Although he was married to a U.S. citizen, ICE considered him a flight risk and locked him up in 2009: first at a private detention facility run by CCA in Gainesville, Ga., and eventually at CCA's Stewart Detention Center, south of Atlanta. Guzman spent 19 months in Stewart until he was finally granted legal permanent residency.
"It's a millionaire's business, and they are living off profits from each one of the people who go through there every single night," said Guzman, now a cable installer in Durham, N.C. "It's our money that we earn as taxpayers every day that goes to finance this."
The federal government stepped up detentions of illegal immigrants in the 1990s, as the number of people crossing the border soared. In 1996, Congress passed a law requiring many more illegal immigrants be locked up. But it wasn't until 2005 — as the corrections companies' lobbying efforts reached their zenith — that ICE got a major boost. Between 2005 and 2007, the agency's budget jumped from $3.5 billion to $4.7 billion, adding more than $5 million for custody operations.
Dora Schriro, who in 2009 reviewed the nation's detention system at the request of Homeland Security Secretary Janet Napolitano, said nearly every aspect had been outsourced.
"ICE was always relying on others for responsibilities that are fundamentally those of the government," said Schriro, now the New York City Correction Commissioner. "If you don't have the competency to know what is a fair price to ask and negotiate the most favorable rates for the best service, then the likelihood that you are going to overspend is greater."
Private companies argue they can save Americans money by running the centers more cheaply.
Pablo Paez, a spokesman for Boca Raton, Fla.-based GEO, said in an email his company supports public-private partnerships which "have been demonstrated to achieve significant cost savings for the taxpayers." He declined to answer specific questions.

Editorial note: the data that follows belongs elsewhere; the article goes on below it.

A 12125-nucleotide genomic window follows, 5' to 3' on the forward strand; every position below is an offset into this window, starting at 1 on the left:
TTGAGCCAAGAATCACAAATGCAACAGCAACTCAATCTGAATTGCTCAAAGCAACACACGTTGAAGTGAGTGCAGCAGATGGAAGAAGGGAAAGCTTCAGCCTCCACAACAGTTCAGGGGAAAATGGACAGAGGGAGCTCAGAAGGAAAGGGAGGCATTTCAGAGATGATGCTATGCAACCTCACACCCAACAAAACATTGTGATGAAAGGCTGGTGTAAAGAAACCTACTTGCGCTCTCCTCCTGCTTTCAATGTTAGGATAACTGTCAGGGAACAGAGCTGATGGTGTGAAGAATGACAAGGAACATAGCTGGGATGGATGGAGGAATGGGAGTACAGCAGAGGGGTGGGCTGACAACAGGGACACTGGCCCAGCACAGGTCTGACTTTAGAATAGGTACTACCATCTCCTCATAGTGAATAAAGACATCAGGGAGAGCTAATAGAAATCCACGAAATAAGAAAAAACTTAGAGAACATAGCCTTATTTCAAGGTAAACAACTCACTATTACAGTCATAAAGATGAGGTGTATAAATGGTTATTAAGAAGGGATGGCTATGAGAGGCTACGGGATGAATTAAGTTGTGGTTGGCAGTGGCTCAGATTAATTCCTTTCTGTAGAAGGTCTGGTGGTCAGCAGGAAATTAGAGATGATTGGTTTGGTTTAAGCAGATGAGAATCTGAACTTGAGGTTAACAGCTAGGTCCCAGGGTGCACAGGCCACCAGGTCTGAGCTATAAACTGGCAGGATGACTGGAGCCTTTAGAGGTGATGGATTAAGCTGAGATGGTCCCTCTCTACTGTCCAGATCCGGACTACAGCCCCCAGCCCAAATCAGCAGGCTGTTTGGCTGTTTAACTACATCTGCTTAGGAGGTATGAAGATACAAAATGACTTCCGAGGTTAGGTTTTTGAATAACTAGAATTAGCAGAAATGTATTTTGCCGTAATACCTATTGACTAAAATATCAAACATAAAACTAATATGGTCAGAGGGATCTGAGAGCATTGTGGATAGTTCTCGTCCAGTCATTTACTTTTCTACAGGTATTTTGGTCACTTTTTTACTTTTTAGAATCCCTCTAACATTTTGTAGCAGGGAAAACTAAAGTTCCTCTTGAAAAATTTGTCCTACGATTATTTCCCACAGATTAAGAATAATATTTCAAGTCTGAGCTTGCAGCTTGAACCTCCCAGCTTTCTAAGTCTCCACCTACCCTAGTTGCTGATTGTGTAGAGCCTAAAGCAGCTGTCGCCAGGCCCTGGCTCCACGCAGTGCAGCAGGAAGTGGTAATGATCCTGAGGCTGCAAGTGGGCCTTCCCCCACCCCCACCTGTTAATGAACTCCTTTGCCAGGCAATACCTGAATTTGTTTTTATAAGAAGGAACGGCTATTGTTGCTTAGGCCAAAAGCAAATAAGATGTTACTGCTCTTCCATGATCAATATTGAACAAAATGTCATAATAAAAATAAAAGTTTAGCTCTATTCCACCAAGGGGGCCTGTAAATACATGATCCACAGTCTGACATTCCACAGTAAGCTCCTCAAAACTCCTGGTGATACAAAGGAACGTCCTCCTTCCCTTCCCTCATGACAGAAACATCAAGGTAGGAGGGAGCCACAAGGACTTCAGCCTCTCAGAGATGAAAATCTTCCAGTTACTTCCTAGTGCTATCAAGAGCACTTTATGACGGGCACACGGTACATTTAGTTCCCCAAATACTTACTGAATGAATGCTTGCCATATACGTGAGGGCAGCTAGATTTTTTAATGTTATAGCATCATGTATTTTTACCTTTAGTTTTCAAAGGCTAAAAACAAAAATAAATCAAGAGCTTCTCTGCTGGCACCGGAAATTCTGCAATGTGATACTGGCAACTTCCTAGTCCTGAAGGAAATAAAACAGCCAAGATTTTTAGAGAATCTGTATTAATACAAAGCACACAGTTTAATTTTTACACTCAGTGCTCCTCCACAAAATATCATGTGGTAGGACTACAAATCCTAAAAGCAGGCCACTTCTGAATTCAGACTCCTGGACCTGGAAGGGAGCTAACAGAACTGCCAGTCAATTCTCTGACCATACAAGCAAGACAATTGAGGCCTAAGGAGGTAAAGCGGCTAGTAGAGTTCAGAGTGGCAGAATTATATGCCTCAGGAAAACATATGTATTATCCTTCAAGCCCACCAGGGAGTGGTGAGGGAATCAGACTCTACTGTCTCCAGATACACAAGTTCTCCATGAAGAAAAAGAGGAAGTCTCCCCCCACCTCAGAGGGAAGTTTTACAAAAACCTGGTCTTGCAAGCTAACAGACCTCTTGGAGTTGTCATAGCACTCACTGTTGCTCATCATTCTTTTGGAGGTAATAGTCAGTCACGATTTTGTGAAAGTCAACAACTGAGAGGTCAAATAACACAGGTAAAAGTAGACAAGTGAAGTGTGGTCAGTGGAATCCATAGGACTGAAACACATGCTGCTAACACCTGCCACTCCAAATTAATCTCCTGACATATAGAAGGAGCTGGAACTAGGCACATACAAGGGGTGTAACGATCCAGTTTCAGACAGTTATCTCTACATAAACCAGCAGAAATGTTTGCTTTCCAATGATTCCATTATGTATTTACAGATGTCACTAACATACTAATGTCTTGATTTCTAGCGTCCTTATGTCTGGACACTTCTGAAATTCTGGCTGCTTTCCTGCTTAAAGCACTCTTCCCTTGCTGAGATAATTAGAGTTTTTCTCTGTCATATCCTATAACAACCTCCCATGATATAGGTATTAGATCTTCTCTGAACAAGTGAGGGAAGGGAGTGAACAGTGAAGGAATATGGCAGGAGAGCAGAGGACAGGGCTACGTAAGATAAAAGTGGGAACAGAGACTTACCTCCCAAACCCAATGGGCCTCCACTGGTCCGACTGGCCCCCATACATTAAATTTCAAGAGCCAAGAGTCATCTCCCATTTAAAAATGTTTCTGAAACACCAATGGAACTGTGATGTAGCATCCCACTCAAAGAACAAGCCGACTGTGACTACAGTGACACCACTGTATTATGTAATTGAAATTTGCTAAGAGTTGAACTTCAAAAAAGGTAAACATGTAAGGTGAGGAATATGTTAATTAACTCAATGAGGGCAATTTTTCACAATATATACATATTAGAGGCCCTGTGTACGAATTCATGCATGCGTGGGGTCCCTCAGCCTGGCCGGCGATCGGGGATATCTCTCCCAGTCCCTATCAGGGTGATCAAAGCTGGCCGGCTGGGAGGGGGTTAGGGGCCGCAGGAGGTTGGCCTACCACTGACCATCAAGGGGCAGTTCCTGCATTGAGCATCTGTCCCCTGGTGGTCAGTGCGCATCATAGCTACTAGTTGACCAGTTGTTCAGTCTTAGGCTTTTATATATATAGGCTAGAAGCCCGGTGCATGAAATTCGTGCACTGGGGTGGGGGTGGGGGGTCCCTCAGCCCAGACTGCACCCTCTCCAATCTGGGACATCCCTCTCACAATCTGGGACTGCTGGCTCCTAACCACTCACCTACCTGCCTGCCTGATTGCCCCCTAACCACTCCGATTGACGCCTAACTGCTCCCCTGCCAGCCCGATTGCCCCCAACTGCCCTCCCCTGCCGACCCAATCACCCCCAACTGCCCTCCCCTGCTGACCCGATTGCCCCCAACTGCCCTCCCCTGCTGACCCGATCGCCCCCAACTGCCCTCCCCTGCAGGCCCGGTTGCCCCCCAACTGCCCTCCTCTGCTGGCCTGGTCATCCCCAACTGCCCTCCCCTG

But ICE Executive Associate Director for Enforcement and Removal Operations Gary Mead said the government has never studied whether privatizing immigrant detention saves money.
"They are not our most expensive, they are not our cheapest" facilities, he said. "At some point cost cannot be the only factor."
One fundamental difference between private detention facilities and their publicly-run counterparts is transparency. The private ones don't have to follow the same public records and access requirements.
President Barack Obama has asked for less detention money this year and encouraged the agency to look at alternatives to locking people up. He also ordered DHS to stop deporting young immigrants brought to the U.S. illegally, which could reduce the number behind bars. Congress, however, can approve more detention spending than DHS requests.
Beyond civil detention centers, private companies are also making more money locking up non-citizens who commit federal crimes.
To deter illegal border crossers, federal prosecutors are increasingly charging immigrants with felonies for repeatedly entering the country without papers. That has led thousands of people convicted of illegal re-entry, as well as more serious federal offenses, to serve time in private prisons built just for them.
A decade ago, more than 3,300 criminal immigrants were sent to private prisons under two 10-year contracts the Federal Bureau of Prisons signed with CCA worth $760 million. Now, the agency is paying the private companies $5.1 billion to hold more than 23,000 criminal immigrants through 13 contracts of varying lengths.
CCA was on the verge of bankruptcy in 2000 due to lawsuits, management problems and dwindling contracts. Last year, the company reaped $162 million in net income. Federal contracts made up 43 percent of its total revenues, in part thanks to rising immigrant detention.
GEO, which cites the immigration agency as its largest client, saw its net income jump from $16.9 million to $78.6 million since 2000.